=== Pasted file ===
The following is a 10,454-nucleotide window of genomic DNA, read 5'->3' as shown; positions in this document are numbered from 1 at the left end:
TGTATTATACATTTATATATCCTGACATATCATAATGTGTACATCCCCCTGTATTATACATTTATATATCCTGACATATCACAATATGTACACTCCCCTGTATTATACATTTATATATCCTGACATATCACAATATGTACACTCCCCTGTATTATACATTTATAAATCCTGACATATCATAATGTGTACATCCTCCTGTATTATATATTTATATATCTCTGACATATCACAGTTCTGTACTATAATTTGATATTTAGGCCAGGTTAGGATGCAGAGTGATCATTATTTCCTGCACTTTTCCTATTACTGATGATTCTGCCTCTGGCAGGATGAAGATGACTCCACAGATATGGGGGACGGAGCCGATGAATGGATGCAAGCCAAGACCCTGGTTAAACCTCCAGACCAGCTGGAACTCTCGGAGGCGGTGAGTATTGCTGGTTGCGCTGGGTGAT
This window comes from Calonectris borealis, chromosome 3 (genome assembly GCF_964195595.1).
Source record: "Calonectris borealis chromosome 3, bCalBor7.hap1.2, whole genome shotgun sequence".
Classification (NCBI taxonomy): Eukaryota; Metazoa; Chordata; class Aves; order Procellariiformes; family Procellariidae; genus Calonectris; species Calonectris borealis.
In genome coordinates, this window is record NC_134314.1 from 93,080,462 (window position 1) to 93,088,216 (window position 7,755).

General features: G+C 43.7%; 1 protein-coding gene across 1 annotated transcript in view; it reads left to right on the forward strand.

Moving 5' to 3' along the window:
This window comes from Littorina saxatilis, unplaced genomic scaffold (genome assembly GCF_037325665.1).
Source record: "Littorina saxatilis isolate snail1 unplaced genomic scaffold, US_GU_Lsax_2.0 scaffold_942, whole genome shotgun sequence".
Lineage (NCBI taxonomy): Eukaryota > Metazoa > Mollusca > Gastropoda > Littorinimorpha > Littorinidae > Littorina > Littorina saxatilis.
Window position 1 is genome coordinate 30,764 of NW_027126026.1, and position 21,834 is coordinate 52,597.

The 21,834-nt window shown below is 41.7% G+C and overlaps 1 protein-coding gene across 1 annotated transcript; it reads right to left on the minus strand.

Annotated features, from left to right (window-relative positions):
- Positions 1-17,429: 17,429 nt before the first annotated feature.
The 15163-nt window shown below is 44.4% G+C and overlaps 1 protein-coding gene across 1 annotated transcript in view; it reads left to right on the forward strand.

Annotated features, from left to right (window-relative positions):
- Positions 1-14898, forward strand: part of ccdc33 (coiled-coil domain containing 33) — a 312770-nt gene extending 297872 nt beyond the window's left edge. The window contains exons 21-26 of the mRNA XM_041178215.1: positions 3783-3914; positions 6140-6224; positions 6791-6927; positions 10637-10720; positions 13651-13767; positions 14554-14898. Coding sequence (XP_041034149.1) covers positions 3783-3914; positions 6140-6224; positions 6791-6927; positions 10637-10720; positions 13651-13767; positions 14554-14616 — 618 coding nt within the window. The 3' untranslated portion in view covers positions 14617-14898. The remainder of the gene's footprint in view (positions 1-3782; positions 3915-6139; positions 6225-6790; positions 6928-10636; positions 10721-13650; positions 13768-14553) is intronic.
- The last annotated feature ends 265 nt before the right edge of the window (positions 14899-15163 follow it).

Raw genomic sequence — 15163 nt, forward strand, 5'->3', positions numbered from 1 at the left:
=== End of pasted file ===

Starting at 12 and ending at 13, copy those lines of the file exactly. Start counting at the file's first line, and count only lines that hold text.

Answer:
Window position 1 is genome coordinate 30,764 of NW_027126026.1, and position 21,834 is coordinate 52,597.

The 21,834-nt window shown below is 41.7% G+C and overlaps 1 protein-coding gene across 1 annotated transcript; it reads right to left on the minus strand.